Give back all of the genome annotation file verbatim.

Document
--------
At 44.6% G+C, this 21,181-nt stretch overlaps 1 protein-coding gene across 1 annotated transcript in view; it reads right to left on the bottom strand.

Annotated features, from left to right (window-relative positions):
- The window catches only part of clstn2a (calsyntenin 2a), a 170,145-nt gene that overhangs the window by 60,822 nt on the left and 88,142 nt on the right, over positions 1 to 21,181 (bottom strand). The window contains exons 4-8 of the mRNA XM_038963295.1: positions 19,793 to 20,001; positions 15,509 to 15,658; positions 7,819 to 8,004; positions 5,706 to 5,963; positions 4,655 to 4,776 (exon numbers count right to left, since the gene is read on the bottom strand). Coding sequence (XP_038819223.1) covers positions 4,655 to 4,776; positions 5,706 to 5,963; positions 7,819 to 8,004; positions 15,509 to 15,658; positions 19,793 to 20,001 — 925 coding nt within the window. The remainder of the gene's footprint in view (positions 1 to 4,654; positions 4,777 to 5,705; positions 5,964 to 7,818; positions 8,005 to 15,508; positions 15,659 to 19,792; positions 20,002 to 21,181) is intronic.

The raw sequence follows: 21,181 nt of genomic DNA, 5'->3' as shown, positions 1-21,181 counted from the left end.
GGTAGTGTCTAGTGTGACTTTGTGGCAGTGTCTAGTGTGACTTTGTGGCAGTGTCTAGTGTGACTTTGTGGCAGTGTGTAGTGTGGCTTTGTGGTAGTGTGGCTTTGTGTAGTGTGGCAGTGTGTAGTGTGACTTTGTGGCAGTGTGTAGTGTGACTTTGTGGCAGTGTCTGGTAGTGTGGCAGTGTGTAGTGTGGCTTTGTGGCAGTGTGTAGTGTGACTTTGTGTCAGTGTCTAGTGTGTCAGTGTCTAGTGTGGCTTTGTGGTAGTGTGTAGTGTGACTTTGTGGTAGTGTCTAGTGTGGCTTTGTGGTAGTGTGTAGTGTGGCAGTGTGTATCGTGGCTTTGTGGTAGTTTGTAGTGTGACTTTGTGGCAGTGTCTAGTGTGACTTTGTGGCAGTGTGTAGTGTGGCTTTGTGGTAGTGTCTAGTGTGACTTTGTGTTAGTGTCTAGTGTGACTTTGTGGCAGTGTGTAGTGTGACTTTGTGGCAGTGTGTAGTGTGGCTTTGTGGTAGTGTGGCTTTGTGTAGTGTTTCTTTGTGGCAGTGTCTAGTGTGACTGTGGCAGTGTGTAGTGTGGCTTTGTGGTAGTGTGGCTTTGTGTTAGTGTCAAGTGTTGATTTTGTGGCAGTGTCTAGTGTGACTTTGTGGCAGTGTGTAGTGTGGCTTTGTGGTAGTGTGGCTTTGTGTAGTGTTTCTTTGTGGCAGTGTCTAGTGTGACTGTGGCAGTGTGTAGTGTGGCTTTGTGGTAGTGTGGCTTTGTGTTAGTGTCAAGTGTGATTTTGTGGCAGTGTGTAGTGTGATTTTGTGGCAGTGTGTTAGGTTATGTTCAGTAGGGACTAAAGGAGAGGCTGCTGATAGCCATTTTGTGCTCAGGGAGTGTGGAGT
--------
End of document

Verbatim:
At 44.6% G+C, this 21,181-nt stretch overlaps 1 protein-coding gene across 1 annotated transcript in view; it reads right to left on the bottom strand.

Annotated features, from left to right (window-relative positions):
- The window catches only part of clstn2a (calsyntenin 2a), a 170,145-nt gene that overhangs the window by 60,822 nt on the left and 88,142 nt on the right, over positions 1 to 21,181 (bottom strand). The window contains exons 4-8 of the mRNA XM_038963295.1: positions 19,793 to 20,001; positions 15,509 to 15,658; positions 7,819 to 8,004; positions 5,706 to 5,963; positions 4,655 to 4,776 (exon numbers count right to left, since the gene is read on the bottom strand). Coding sequence (XP_038819223.1) covers positions 4,655 to 4,776; positions 5,706 to 5,963; positions 7,819 to 8,004; positions 15,509 to 15,658; positions 19,793 to 20,001 — 925 coding nt within the window. The remainder of the gene's footprint in view (positions 1 to 4,654; positions 4,777 to 5,705; positions 5,964 to 7,818; positions 8,005 to 15,508; positions 15,659 to 19,792; positions 20,002 to 21,181) is intronic.

The raw sequence follows: 21,181 nt of genomic DNA, 5'->3' as shown, positions 1-21,181 counted from the left end.
GGTAGTGTCTAGTGTGACTTTGTGGCAGTGTCTAGTGTGACTTTGTGGCAGTGTCTAGTGTGACTTTGTGGCAGTGTGTAGTGTGGCTTTGTGGTAGTGTGGCTTTGTGTAGTGTGGCAGTGTGTAGTGTGACTTTGTGGCAGTGTGTAGTGTGACTTTGTGGCAGTGTCTGGTAGTGTGGCAGTGTGTAGTGTGGCTTTGTGGCAGTGTGTAGTGTGACTTTGTGTCAGTGTCTAGTGTGTCAGTGTCTAGTGTGGCTTTGTGGTAGTGTGTAGTGTGACTTTGTGGTAGTGTCTAGTGTGGCTTTGTGGTAGTGTGTAGTGTGGCAGTGTGTATCGTGGCTTTGTGGTAGTTTGTAGTGTGACTTTGTGGCAGTGTCTAGTGTGACTTTGTGGCAGTGTGTAGTGTGGCTTTGTGGTAGTGTCTAGTGTGACTTTGTGTTAGTGTCTAGTGTGACTTTGTGGCAGTGTGTAGTGTGACTTTGTGGCAGTGTGTAGTGTGGCTTTGTGGTAGTGTGGCTTTGTGTAGTGTTTCTTTGTGGCAGTGTCTAGTGTGACTGTGGCAGTGTGTAGTGTGGCTTTGTGGTAGTGTGGCTTTGTGTTAGTGTCAAGTGTTGATTTTGTGGCAGTGTCTAGTGTGACTTTGTGGCAGTGTGTAGTGTGGCTTTGTGGTAGTGTGGCTTTGTGTAGTGTTTCTTTGTGGCAGTGTCTAGTGTGACTGTGGCAGTGTGTAGTGTGGCTTTGTGGTAGTGTGGCTTTGTGTTAGTGTCAAGTGTGATTTTGTGGCAGTGTGTAGTGTGATTTTGTGGCAGTGTGTTAGGTTATGTTCAGTAGGGACTAAAGGAGAGGCTGCTGATAGCCATTTTGTGCTCAGGGAGTGTGGAGT